It would certainly be nice if cotton came to us purified. Unfortunately, that’s simply not a reality. Freshly picked cotton has roughly 650,000 colony-forming units (CFUs) within it; this means natural cotton, straight from the field, is filled with molds, fungi, bacteria, etc. It has to be purified.
It’s also critical to comprehend what “bleaching” really means. Total Chlorine Free (TCF) bleaching is actually “oxygen bleaching.” Hydrogen peroxide is used to purify and whiten raw cotton, which is important since the process is safe for the environment, too.
Overall, bleached cotton has a variety of advantages over unbleached:
It Has Lower Microbiological Counts: As mentioned above, unbleached cotton has a much higher microbiological count than bleached and purified cotton does.
It’s Much Purer: Bleached cotton meets USP, EP and JP criteria for purity, while unbleached does not.
It Has No OSHA Dust Standards: Facilities running unbleached cotton must meet the OSHA cotton dust standards, which are not applicable for bleached cotton.
It’s More Absorbent: Bleached cotton is far more absorbent in fiber form, while unbleached cotton fiber is nonabsorbent.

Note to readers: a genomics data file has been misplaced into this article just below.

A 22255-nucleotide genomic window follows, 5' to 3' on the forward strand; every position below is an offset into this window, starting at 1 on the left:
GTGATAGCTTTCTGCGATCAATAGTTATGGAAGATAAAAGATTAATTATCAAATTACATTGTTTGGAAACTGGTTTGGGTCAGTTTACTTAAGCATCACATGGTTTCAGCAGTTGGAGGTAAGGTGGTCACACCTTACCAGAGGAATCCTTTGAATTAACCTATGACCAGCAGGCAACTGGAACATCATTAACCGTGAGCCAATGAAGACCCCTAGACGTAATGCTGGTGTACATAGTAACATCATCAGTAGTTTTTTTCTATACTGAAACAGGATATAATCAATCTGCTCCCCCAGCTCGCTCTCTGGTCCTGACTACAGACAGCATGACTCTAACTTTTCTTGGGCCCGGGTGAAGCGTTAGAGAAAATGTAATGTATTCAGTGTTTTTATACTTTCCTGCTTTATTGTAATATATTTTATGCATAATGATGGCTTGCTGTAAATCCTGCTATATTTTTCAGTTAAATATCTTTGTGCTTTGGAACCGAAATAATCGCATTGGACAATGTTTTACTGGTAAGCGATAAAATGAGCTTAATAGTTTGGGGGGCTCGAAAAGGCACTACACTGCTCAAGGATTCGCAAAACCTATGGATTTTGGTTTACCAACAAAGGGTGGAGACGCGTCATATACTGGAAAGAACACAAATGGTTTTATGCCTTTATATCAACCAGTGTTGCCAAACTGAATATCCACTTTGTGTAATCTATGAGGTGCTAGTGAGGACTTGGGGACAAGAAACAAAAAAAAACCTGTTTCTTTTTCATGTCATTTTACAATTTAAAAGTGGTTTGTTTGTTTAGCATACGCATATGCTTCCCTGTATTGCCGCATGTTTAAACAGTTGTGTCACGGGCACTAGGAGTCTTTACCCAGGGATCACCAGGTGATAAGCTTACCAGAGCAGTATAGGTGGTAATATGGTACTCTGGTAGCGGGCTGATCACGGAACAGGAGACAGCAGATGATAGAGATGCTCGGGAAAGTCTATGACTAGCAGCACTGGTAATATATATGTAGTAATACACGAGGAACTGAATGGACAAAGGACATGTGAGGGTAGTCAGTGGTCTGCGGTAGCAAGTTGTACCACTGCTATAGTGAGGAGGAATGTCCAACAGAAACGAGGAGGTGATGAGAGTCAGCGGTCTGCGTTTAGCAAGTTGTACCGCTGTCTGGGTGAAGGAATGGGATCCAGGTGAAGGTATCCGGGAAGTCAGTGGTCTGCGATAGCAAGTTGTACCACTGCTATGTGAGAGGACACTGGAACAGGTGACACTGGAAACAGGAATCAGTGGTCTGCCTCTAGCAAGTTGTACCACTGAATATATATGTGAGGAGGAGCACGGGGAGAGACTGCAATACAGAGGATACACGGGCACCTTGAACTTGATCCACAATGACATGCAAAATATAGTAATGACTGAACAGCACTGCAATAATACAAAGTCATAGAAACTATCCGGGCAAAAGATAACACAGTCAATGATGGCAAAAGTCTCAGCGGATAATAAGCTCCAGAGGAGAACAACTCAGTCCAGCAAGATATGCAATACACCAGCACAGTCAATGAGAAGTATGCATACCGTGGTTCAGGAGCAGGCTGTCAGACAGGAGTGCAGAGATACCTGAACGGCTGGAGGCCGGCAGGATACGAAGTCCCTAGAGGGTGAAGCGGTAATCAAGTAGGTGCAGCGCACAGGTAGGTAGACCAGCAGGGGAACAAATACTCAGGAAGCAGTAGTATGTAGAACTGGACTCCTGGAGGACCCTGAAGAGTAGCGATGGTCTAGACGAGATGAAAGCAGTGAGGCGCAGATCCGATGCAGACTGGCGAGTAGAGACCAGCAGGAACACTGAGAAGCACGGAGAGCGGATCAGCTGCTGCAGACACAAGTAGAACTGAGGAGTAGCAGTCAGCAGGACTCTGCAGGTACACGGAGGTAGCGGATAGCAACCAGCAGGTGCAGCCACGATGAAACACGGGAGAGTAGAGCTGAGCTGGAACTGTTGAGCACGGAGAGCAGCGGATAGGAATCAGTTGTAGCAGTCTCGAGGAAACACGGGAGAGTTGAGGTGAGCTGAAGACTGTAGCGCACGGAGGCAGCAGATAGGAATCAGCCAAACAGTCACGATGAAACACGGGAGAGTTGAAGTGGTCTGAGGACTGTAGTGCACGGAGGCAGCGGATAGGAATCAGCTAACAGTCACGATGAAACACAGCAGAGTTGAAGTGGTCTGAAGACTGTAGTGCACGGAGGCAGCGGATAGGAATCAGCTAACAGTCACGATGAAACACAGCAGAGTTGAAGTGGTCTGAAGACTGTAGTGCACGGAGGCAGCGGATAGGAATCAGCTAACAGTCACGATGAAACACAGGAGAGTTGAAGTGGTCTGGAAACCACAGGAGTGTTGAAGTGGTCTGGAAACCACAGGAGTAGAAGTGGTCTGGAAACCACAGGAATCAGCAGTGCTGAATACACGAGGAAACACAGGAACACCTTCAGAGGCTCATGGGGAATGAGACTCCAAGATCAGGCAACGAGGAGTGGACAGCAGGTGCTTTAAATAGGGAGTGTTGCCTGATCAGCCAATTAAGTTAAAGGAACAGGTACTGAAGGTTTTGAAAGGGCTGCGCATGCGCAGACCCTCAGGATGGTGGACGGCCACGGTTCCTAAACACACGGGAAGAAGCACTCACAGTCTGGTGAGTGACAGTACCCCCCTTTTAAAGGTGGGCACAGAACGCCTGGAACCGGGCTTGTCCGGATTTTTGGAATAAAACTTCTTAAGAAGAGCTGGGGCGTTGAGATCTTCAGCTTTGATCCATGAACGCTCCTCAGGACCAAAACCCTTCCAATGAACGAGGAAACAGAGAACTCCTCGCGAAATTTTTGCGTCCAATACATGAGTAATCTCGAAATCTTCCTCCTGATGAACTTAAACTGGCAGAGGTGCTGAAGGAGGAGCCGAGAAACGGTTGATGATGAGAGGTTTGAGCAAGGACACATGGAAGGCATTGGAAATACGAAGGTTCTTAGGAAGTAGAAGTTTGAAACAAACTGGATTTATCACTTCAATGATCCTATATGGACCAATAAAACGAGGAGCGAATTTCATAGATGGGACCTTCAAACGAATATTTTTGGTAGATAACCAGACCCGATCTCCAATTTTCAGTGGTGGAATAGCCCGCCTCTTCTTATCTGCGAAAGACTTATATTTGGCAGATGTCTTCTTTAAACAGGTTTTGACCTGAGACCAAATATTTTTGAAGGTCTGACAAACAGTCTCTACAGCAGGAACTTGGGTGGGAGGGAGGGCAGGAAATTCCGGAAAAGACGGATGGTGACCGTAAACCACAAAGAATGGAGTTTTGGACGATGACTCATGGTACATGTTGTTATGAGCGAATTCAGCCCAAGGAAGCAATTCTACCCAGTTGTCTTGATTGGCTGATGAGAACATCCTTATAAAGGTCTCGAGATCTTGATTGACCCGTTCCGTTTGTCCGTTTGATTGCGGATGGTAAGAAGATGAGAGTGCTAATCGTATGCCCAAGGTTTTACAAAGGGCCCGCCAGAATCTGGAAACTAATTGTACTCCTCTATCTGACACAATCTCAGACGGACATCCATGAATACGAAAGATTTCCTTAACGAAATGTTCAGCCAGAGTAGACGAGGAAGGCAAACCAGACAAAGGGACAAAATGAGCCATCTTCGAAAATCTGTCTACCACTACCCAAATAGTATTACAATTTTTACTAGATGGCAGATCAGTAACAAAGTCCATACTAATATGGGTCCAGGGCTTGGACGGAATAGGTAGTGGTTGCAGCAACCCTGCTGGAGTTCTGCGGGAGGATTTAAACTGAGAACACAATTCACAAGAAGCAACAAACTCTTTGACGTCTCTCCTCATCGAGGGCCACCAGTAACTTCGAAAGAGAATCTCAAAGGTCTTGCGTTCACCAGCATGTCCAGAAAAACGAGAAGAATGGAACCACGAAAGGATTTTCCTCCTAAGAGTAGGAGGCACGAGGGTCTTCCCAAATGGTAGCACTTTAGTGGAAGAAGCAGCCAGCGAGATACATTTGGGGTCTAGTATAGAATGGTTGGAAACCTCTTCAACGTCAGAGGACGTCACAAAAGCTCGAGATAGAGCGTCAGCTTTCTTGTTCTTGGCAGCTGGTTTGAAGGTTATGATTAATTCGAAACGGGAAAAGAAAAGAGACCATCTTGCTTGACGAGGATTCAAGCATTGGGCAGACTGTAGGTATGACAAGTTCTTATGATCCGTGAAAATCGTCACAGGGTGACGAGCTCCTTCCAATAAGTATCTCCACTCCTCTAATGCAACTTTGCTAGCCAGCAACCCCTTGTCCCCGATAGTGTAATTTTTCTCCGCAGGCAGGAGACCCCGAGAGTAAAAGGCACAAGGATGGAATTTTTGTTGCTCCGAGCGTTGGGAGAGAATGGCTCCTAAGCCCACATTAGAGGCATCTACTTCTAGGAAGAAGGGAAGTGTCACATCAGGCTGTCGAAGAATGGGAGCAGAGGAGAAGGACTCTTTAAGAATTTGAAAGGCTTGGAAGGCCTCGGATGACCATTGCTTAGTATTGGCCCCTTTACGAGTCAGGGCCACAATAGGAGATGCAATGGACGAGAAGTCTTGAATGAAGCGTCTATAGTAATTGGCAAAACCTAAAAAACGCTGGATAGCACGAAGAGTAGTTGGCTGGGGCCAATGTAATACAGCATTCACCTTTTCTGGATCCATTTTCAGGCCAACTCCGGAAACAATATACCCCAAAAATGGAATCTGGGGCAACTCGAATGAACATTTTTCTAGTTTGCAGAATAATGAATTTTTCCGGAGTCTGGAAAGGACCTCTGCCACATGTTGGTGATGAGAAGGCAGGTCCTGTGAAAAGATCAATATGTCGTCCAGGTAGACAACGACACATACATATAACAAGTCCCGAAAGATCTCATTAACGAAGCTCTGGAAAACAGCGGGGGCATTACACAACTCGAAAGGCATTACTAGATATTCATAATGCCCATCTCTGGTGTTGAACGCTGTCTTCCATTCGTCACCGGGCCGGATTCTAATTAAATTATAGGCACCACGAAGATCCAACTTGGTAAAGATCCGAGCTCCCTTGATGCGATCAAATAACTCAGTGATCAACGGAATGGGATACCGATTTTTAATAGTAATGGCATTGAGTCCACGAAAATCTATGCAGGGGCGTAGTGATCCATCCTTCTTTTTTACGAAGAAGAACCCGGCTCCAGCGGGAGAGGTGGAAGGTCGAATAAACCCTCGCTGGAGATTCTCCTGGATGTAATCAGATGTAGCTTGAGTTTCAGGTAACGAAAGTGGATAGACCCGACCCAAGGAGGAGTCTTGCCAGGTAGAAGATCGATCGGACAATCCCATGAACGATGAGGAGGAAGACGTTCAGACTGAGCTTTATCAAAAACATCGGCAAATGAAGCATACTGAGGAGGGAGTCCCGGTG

It’s Much Whiter: Bleached Cotton is extremely white and clean, giving an immediate impression of purity.
It Has No GMOs: No Genetically Modified (GMO) DNA is present in bleached and purified cotton—but unbleached cotton contains GMO-DNA.
There are many misconceptions about bleached cotton, mostly due to the word “bleached.” When the advantage of bleached cotton is considered, there’s really no true alternative. Now, with consumers armed with the knowledge that the process is completed with hydrogen peroxide (a product found in the cabinets of most American households), hopefully the negative connotation associated with the term—as it applies to cotton—will slowly start to disappear.